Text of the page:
I'm interested in this huge controversy taking place via the Internet about Rob Bell's (a pastor from Michigan) new book, Love Wins. It's a book that apparently poses radical questions about Christianity and where people will spend eternity.
Let me say straight up, this isn't a book review because I haven't read the book and honestly don't plan to either. There are a lot of new mysteries and Tori Spelling memoirs out there that need my attention. They're not going to read themselves, people.
I'm mostly interested by how this thing has gone viral--from being posted about on a theological news blog (which got something like 250,000 hits over one weekend about it) to CNN to the NY Times to the Washington Post to MSNBC.
Because of my media class, I find it worthy of noting on that front. When I click over to the Huffington Post for the daily Charlie Sheen news (yet another media ethics question) and see something about Rob Bell's book, I take a look.
I'm also interested as a Christian by the quotes I've read from Love Wins and what people, both supporters and critics, are saying about it. The following are a few quotes:
Liberals have striven to make the gospel relevant to “the cultured despisers” of religion. For liberals, the sensibilities of the age trump biblical revelation.
What the first Christians did was look around them and put the Jesus story in language their listeners would understand.
Ordinary believers are waiting for a new comprehensible interpretation of Christianity, which relate to the lives they're living right now.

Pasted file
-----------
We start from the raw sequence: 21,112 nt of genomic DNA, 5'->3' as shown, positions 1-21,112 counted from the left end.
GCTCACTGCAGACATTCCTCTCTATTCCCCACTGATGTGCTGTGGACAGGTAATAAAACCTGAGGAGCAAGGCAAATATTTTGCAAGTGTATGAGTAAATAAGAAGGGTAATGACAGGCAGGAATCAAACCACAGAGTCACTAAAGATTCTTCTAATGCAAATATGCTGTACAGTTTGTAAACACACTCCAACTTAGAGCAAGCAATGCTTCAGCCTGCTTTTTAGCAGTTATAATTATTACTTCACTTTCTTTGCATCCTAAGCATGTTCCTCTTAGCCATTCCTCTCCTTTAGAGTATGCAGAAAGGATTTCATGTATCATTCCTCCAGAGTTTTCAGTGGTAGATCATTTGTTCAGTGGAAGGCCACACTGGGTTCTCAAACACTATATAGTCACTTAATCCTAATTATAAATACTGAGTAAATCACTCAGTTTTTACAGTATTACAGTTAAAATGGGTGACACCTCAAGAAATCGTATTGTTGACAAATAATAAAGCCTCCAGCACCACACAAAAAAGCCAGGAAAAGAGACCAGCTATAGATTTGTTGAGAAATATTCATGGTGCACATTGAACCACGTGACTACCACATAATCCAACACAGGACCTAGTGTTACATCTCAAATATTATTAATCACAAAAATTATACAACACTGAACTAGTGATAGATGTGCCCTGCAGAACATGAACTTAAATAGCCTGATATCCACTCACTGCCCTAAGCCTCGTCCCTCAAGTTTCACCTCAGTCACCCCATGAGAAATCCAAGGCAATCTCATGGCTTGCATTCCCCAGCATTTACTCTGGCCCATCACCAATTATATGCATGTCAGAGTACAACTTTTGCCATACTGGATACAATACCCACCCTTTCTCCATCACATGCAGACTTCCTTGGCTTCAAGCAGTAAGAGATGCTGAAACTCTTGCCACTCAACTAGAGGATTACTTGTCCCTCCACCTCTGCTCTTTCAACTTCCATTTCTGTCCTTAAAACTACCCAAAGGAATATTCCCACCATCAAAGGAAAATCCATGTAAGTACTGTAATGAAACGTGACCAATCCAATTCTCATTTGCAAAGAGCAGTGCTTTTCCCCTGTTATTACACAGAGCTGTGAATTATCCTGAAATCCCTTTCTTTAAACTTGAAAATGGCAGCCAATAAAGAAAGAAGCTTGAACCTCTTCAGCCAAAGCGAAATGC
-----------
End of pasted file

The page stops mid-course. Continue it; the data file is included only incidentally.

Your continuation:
Let's start by flinging religion into the melting pot and recasting our beliefs in a bold, creative, dynamic style that's thoroughly attuned to our day and age.
[The author] has been led to ask some radical questions about his faith...no question can be too radical....
Here's what's fascinating to me--the first two quotes above are about or from Love Wins. The other three quotes are about or from a book written close to 50 years ago called Honest to God by John Robinson, Bishop of Woolwich. It caused every bit as big a controversy back in 1963 as this book is causing in 2011.
As usual, it seems like nothing is new. I love this quote from the debate back then surrounding Honest to God:
Where will the ravages end? The Devil and Hell went long ago; the position of the Blessed Virgin has been seriously undermined; God who until last week was invulnerable, is now distinctly on the defensive. What will ultimately be left except a belief in the need for bishops, if only to give evidence in trials about obscenity and to talk to pop singers on television?
Rob Bell's book is already #4 on the NY Times bestseller list this week, and I've seen some of my friends on facebook asking others, "Have you read this book? What do you think? Should I?"
What I'm really thankful for in all this is that my parents, teachers, and pastors have always encouraged me to not just accept what someone tells me about the Bible but to open it up and read it for myself.
I think just like the Honest to God debate melted away in the 1960s, the Love Wins controversy will melt away, too, though unfortunately, now just as then, it will take some people who don't read and understand for themselves away with it.
A minister who was asked where he stood on the Honest to God debate summed it up thusly:
"God is very much greater than a little book like Honest to God [or Love Wins]. Where do I stand? I stand beyond it. I think that beyond all the words lies the Word that dwarfs them all."